I just got off a video conference chatting to a captain of industry. I cannot tell you his name because he has friends in low places. Also, I am not at liberty to divulge the purpose of our call because the topic was so secret that I had to cover my ears when he told me. When he finally gestured that I could remove my fingers from my ears (I’m assuming this is what his gestures were intending to communicate), he informed me that what he hadn’t just told me was very exciting, and you can’t say fairer than that.

But that’s not what I wanted to talk about.

Since we hadn’t touched base for a couple of years, and since we are both ardent fans of Doctor Who, we commenced our conversation by discussing how well the current Doctor Who, played by Jodi Whittaker, is faring in the role.

Naturally, this caused us to compare and contrast Jodi to the other Doctors who have carried the torch since the 2005 reboot: Christopher Eccleston (2005), David Tennant (2005–2010), Matt Smith (2010–2013), and Peter Capaldi (2014–2017).

Sad to relate, we both agreed that Peter Capaldi had fallen short of the mark. I’m sure this wasn’t all his fault because the majority of his scripts were pretty pathetic. Peter starred in Series 8, 9, and 10, but I would be hard pushed to recommend the majority of these episodes to my friends. Having said that, the last two episodes of Series 9 (“Heaven Sent” and “Hell Bent”) will stay in my mind as long as I still have one, as will the final two episodes of Series 10 (“World Enough and Time” and “The Doctor Falls”).

But that’s not what I wanted to talk about.

Do you know the Scottish-American comedian Craig Ferguson? To be honest, I’m not a huge fan myself, but he has his moments. To the best of my knowledge, Craig’s breakout came when he played the role of the store manager on The Drew Carey Show.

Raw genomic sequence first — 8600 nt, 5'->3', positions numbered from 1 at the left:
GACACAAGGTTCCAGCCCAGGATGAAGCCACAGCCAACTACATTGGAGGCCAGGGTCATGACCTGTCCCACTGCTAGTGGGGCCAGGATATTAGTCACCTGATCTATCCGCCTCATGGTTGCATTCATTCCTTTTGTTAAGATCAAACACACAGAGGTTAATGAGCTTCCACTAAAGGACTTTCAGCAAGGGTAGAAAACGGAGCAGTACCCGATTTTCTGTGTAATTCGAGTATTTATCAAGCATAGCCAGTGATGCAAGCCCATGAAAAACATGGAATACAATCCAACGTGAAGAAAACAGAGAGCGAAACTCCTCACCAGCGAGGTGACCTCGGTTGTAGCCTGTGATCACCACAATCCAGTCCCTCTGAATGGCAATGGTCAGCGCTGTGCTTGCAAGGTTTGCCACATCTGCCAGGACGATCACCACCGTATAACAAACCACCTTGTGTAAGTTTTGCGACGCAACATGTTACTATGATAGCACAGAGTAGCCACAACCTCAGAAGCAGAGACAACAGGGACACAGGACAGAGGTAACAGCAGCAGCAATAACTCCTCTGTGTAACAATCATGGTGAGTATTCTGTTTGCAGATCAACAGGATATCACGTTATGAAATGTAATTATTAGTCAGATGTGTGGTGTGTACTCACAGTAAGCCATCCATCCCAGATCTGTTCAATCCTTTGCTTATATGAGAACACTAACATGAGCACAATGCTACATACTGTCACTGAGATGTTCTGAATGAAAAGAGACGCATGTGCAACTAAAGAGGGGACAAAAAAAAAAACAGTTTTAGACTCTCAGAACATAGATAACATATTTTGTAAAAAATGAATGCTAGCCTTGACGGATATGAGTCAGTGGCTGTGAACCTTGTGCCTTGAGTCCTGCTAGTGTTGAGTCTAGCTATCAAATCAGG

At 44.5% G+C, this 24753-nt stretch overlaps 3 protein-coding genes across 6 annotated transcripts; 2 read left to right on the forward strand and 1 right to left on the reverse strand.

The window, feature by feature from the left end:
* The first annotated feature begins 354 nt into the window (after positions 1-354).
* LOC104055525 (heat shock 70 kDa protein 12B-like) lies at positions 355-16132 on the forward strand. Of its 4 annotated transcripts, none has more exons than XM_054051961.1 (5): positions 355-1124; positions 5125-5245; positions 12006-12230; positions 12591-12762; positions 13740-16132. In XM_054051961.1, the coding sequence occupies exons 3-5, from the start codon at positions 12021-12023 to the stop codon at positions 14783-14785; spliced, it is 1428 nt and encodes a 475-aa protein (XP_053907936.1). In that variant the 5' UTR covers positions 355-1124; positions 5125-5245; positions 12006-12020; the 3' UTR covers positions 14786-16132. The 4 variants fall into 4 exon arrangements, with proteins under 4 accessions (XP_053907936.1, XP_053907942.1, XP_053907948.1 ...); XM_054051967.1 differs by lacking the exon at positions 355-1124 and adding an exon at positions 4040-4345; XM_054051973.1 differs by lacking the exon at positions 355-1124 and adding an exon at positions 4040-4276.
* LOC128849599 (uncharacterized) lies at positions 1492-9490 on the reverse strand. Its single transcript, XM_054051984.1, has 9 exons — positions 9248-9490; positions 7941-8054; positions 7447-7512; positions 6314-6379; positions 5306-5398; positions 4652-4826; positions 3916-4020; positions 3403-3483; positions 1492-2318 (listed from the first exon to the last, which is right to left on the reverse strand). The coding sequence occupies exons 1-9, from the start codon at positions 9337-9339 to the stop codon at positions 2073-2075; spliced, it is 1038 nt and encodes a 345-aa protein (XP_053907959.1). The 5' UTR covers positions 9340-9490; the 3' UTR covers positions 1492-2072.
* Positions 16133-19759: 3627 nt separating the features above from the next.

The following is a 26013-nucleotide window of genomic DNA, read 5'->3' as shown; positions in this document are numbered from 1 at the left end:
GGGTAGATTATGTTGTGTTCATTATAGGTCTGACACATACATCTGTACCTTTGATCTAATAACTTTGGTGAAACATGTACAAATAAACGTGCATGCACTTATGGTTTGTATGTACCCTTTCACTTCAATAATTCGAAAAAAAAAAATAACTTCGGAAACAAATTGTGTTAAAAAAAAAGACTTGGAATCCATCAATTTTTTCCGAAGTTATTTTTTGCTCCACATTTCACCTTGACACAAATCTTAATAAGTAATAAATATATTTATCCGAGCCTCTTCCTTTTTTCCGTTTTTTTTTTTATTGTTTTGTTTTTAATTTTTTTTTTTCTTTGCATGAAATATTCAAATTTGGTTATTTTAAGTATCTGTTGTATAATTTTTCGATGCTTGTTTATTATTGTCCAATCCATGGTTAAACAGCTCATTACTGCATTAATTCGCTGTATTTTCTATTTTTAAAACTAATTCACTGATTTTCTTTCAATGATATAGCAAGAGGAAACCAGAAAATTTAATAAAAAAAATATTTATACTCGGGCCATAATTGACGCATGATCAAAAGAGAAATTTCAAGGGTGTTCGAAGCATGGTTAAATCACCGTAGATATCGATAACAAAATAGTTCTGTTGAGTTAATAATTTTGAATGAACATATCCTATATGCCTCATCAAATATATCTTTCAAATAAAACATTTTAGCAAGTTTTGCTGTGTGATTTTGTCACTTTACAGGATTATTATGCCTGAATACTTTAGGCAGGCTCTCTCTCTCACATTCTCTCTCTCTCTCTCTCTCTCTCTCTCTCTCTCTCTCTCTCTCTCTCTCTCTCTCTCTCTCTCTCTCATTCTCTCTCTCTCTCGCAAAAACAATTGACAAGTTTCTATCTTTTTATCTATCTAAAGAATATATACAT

Although Craig normally talks with a Scottish accent, he used an over-the-top upper-class English voice for his manager role “to make up for generations of English actors doing crap Scottish accents.” Ironically, one of the main targets of Craig’s ire wasn’t English at all, but rather Canadian actor James Doohan who played Scotty the engineer on the original Star Trek (I’m embarrassed to admit that this is the first time I learned Scotty wasn’t actually Scottish).

But that’s not what I wanted to talk about.

I just discovered that when Craig was a teenager, he was the drummer in various Scottish punk and post-punk bands, including Night Creatures, Exposure, Ana Hausen, and The Bastards from Hell, who later renamed themselves as the Dreamboys (you can’t say they weren’t without a sense of humor).

Why am I waffling on about this here? Well, can you guess who fronted the Dreamboys as vocalist? Why, it was none other than Peter Capaldi.

You’re welcome.